Why Jack Thompson is the best WSU QB ever

I HAVE ONE burning question as the Cougars head into the regular season: How come the nickname that my editors here at Cougfan.com slapped on Jason Gesser back in 1998 --- the Hurlin' Hawaiian -- has never caught on?

It's a natural. And given the school's history with QB monikers that trace to the Pacific islands, it's tradition as well!

Okay, so it's not really the most burning issue around, but you have to admit it's a damn good question.

And speaking of Jack Thompson, the beloved Throwin' Samoan of the 1970s, I received some e-mails from friends who caught my five minutes of fame on Fox
Sports Northwest last week. They wanted to know why I said Jack was the greatest Cougar QB of all time.

As much as admire the work of Ed Goddard, Mark Rypien, Timm Rosenbach, Drew Bledsoe, Ryan Leaf and Jason Gesser, I think Jack is in a class by himself.

He finished his Cougar career as the most prolific passer in NCAA history --- and mind you, this was back in the days before the one-back. Jack played in standard two-back sets. There were no trips right or empty backfields.

But more than all that, Jack kept the WSU program afloat, rekindling enthusiasm in Cougar football during one of its darkest moments. Before him, Wazzu had produced one winning season since 1965. With Jack, as an old friend once said, the Cougar faithful were reborn because they knew that David could once again beat Goliath.

Facing the specter of his fourth head coach in as many years, he considered leaving WSU after the 1977 season. Because he had completed four years of school, he would have been eligible for the NFL draft. But he stayed in Pullman. The decision lent badly needed stability to the program and once again stoked the furnace of fan interest. I say Jack Thompson ranks not only as the greatest quarterback of recent times, but perhaps the greatest single influence in the history of the sport at WSU.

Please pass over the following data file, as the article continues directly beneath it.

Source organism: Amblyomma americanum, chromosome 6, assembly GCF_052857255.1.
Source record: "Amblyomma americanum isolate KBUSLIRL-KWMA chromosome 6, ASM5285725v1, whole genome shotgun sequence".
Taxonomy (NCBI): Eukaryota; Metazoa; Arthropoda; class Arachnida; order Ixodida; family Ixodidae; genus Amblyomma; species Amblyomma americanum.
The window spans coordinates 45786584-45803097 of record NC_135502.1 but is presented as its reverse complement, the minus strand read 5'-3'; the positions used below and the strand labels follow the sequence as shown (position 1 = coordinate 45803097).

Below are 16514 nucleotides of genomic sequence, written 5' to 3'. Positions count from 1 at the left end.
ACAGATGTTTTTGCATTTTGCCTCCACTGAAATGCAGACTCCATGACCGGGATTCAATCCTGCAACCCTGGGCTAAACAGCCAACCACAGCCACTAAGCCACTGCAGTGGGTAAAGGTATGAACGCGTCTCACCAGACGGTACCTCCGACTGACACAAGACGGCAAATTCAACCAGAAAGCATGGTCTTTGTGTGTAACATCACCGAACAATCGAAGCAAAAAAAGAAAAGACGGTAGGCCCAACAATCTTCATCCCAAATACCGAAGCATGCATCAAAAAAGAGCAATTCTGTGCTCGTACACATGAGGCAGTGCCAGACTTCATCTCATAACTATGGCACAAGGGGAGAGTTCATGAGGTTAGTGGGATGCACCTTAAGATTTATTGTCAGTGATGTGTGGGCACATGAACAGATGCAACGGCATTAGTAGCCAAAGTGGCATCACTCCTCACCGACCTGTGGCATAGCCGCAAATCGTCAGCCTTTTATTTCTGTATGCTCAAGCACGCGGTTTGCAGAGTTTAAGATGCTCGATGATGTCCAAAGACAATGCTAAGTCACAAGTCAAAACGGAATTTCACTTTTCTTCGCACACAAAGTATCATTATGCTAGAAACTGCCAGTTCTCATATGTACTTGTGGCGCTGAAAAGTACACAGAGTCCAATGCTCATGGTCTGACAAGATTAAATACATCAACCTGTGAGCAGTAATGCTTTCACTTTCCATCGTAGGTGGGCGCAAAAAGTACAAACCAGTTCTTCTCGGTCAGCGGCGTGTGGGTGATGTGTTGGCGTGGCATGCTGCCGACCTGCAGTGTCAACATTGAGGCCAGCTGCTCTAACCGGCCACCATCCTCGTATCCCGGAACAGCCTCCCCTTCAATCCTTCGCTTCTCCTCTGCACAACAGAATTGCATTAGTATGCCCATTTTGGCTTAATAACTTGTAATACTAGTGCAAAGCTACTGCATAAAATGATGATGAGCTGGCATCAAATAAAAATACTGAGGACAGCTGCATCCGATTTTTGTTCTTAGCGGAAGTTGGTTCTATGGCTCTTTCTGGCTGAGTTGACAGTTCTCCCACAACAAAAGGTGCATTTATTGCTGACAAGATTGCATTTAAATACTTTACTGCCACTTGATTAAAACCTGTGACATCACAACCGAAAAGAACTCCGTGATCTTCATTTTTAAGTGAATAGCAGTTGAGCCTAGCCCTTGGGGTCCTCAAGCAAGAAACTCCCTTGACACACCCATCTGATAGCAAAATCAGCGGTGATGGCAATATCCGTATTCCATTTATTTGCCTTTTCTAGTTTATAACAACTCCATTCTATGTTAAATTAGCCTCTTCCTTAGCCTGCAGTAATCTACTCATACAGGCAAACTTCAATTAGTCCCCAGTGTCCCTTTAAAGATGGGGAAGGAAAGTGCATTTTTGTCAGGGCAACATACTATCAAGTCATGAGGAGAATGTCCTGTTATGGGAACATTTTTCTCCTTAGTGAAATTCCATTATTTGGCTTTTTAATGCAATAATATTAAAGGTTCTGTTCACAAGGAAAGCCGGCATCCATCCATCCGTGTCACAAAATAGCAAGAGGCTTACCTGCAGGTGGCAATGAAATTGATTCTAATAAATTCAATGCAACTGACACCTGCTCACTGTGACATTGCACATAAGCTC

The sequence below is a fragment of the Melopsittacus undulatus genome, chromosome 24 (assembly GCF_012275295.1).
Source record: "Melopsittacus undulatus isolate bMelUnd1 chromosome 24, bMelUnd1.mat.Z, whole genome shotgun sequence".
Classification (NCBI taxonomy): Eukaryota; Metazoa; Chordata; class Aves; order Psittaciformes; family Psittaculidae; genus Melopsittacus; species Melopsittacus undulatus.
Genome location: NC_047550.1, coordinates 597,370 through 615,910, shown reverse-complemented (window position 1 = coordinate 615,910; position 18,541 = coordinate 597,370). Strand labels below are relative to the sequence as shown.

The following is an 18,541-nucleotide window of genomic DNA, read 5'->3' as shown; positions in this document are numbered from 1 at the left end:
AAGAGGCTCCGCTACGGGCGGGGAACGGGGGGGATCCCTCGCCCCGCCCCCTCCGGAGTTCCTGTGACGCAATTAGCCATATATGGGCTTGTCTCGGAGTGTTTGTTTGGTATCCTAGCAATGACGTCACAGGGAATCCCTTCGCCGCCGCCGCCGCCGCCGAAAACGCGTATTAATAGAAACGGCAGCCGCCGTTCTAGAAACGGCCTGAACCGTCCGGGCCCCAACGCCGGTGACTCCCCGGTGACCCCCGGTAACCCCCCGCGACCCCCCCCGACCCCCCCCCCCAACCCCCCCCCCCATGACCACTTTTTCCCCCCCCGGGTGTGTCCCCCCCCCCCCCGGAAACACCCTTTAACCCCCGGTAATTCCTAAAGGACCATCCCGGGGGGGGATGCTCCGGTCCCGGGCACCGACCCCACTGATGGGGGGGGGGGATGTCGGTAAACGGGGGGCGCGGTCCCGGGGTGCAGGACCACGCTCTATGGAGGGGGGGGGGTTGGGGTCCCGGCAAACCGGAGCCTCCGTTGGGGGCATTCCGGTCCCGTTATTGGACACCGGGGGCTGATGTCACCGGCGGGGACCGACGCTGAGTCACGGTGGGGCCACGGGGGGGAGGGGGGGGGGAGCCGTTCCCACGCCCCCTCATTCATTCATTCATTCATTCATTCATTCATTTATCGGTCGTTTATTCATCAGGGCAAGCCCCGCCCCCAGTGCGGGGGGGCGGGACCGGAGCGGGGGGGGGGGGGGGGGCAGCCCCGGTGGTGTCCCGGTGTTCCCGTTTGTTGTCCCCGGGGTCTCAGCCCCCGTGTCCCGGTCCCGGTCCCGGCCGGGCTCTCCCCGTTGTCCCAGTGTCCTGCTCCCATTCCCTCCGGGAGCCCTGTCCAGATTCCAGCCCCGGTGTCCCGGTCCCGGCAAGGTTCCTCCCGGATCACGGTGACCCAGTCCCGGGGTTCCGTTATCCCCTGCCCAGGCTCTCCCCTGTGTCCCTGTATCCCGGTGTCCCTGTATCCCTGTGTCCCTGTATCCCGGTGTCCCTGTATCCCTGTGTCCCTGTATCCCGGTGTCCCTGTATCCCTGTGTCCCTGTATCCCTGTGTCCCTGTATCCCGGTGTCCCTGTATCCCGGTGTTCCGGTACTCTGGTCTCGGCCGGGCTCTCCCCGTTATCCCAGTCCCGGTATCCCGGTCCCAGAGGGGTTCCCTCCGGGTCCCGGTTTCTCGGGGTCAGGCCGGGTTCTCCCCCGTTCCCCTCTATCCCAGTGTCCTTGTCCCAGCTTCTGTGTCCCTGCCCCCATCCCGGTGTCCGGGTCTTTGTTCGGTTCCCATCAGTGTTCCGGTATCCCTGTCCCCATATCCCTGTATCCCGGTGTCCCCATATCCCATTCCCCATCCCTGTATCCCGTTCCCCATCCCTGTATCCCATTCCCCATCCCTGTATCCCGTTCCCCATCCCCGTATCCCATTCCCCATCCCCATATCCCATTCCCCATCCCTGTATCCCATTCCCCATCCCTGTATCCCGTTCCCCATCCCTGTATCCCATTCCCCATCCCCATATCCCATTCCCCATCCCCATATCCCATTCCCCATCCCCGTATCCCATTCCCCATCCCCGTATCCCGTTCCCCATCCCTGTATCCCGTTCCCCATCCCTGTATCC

So there you have it.

PRESUMING YOUNG Mr. Gesser has learned how to slide and run out of bounds, he should break Jack's career records for total offense and passing, plus Leaf''s career record for TD passes.

Which is all fine and well.

But for my money, I want to see the Cougars pounding out yardage on the ground. Last season the cats had more than twice as many aerial yards (3,310) as ground hashes (1,515). In the ideal world, that split would be closer to 50/50.

With all the returning hosses up front, plus a ton of talent at running back with Jermaine Green, John Tippins, Jonathan Smith, Allen Thompson and LaVell Anderson, there's no reason the Cougs can't mix things up to a greater and more effective degree.

Their ability to do just that will determine whether the loftier expectations being foisted on this team are realized.

Gesser and the passing game will sparkle that much more if defenses have to play honest on every down. It'll also do wonders for Gesser's health because it'll cut down on the number of blitzes he'll have to deal with.

As the Spokesman-Review's esteemed Carter Strickland pointed out the other day, four of the last five Pac-10 champions -- including the 1997 Cougars -- inished first
or second in the conference in rushing.

Moreover, he noted, Mike Price's three best years in Pullman --- 1992, 1997 and 2001 -- featured running games that, on average, racked up 130 yards or more per game.

That's no coincidence.

I say forget about Quarterback U. This is the season WSU becomes the new Ta
ilback U.

Except, that is, when it comes to first-and-goal situations against  the Huskies
I'll gladly welcome a bootleg pass or two this time around.

And then we can start talking Pasadena. And then, just maybe, I'll pick the Hurlin' Hawaiian as the greatest QB ever to don the crimson and gray.


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